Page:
Anthony and I applied for Arts Council funding to produce an illustrated version of the book of prompts, to print 300 copies to use in the community with people who weren’t ordinarily exposed to writing workshops. We worked with women on probation, prison inmates, refugees and the elderly. We took the book to a broad range of settings and to people who had vastly different backgrounds.
We didn’t know what to expect when we went to meet the probation group. The women were understandably nervous at first, but soon things got going with questions like: What would you change if you were in charge of the world?If I couldn’t get him to talk, perhaps I could get him to write.
The answers included, “there would be no need for drugs or alcohol… trips to Mediterranean islands would be free and would take five minutes… there would be no domestic violence… poverty would be eradicated… parking would be free in the town center.” They wrote about experiences they had never shared with their probation officers, about domestic abuse and difficult childhoods, about hopes for the future.
At a “being dad” group, made-up of prisoners hoping to reconnect with their children, one inmate wrote the following lines to his son: “You are an Irish jig, the satisfying sight of a freshly plowed field in the morning, a ride of an rickety roller coaster.” He was moved to tears by what he’d accidentally revealed.
People were often surprised by what they wrote and by the fact that they could write at all, but that’s the beauty of writing about personal experiences: With the right encouragement, everyone can do it. Everyone is an expert of their own life.
We designed the book to work on a variety of levels. There’s a prompt on every page, starting off easy and slowly becoming more challenging. There are links to wider reading and short extracts from writers like Tim O’Brien, Seamus Heaney, Lesley Glaister, Ernest Hemingway, and other writers who inspired us and might do the same for others. The book can be used by those studying creative writing at an advanced level, as well as people who have never written before.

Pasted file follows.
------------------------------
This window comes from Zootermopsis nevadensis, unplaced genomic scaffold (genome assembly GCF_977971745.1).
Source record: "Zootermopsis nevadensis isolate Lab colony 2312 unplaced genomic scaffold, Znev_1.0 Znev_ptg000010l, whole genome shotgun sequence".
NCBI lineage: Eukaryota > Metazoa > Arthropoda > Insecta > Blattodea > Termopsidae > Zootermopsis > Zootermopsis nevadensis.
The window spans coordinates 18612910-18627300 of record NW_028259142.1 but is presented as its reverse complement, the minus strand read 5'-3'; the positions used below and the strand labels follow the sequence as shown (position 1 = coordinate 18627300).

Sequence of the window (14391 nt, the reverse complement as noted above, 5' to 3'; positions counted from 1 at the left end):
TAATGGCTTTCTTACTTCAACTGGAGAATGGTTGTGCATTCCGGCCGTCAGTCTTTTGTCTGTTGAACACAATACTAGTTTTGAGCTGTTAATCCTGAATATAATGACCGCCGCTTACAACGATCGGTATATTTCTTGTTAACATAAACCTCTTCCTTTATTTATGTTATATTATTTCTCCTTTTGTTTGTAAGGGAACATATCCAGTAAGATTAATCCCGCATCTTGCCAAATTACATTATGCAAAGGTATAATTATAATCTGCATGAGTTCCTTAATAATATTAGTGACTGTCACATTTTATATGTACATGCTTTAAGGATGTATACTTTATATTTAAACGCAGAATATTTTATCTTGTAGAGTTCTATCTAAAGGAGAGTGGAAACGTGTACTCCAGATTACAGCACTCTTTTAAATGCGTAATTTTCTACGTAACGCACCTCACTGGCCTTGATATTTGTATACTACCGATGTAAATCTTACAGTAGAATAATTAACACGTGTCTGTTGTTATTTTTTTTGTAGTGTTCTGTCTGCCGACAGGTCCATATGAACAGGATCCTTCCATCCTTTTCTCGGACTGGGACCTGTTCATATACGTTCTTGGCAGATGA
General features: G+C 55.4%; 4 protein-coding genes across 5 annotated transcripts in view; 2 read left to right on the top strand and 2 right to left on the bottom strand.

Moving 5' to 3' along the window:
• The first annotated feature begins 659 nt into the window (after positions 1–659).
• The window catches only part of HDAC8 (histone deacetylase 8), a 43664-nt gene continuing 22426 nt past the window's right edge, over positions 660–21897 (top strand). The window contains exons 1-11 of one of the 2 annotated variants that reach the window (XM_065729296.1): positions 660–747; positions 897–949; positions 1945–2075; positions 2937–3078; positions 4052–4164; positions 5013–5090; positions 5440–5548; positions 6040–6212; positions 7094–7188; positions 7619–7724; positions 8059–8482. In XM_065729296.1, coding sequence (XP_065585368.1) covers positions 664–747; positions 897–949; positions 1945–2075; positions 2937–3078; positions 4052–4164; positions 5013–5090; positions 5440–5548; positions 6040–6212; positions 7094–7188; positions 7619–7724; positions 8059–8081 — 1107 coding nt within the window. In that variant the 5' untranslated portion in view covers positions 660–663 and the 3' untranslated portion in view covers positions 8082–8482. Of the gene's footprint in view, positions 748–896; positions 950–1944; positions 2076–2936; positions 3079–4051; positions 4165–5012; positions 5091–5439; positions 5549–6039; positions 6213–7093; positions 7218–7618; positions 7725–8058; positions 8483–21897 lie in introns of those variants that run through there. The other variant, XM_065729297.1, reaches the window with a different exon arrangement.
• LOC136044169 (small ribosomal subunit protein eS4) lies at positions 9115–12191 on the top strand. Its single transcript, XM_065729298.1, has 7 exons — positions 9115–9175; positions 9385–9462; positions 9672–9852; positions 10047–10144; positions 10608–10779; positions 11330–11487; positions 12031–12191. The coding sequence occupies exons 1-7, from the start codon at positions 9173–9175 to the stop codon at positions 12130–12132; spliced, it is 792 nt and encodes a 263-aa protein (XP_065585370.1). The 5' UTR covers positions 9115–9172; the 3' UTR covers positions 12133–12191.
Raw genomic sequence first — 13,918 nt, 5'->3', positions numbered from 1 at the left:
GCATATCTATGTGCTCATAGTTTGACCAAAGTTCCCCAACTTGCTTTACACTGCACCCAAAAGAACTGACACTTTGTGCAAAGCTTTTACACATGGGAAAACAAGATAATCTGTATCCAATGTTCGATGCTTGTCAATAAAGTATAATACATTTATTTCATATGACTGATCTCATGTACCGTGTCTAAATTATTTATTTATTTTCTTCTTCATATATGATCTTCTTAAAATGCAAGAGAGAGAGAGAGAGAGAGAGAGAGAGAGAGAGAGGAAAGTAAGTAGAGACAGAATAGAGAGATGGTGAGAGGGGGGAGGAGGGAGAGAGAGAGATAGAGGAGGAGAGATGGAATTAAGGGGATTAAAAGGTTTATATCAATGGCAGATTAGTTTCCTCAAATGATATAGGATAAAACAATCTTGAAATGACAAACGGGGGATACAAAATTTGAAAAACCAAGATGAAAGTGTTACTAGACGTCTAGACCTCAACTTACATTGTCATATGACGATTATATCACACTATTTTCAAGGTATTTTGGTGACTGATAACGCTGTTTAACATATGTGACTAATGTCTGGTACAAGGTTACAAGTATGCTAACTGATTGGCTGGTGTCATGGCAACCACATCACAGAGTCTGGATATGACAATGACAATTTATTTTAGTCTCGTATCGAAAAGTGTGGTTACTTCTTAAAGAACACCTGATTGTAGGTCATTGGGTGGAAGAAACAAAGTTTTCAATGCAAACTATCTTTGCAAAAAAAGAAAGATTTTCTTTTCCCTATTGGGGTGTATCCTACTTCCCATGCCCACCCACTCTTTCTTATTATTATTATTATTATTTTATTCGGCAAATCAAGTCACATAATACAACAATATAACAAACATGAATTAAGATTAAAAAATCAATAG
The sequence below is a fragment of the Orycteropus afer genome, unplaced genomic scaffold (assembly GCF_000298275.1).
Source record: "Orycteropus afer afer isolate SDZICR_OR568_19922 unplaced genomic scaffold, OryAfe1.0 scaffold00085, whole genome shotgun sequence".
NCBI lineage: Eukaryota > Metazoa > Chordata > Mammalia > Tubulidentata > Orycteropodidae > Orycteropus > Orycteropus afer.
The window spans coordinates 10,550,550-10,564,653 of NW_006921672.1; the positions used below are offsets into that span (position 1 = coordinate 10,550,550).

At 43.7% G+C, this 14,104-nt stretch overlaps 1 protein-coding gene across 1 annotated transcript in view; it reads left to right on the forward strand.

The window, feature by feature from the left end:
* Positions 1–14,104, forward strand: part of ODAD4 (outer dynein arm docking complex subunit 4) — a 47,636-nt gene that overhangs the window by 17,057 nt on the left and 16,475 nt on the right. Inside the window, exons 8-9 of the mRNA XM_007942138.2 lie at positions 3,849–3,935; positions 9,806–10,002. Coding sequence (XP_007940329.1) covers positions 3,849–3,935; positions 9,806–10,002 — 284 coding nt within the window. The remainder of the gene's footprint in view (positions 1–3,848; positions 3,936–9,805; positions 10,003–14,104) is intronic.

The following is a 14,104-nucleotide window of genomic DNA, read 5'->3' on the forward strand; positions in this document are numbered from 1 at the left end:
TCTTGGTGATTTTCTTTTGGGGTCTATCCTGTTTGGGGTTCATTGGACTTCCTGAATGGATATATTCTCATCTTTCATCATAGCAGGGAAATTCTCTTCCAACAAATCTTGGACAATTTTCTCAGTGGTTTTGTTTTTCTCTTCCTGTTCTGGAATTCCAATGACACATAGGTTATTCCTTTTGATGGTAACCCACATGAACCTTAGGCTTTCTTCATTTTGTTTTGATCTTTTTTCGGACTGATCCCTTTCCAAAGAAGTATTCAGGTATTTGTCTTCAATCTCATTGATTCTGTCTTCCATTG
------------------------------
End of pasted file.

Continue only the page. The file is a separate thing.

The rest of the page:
We’ve seen first-hand the therapeutic power of writing and believe everyone should give it a try. The Accidental Memoir is a fun and accessible way to dabble in writing or improve technique by daily practice; it isn’t just for the elderly, but for all ages. The Accidental Memoir is a spur for creativity, a friendly, accessible, life-writing guide with a smattering of informed advice.
My father continues to write in his book. The entries are made in blunt pencil and strewn with spelling errors, but that doesn’t matter: it only adds to the charm. The Accidental Memoir has become part of his well-being toolkit and a conversation starter at family gatherings. It’s a way to celebrate his life and understand him just a little bit better.
The Accidental Memoir: The Remarkable Way to Write Your Life Story, is out May 2019 from Fourth Estate, an imprint of Harper Collins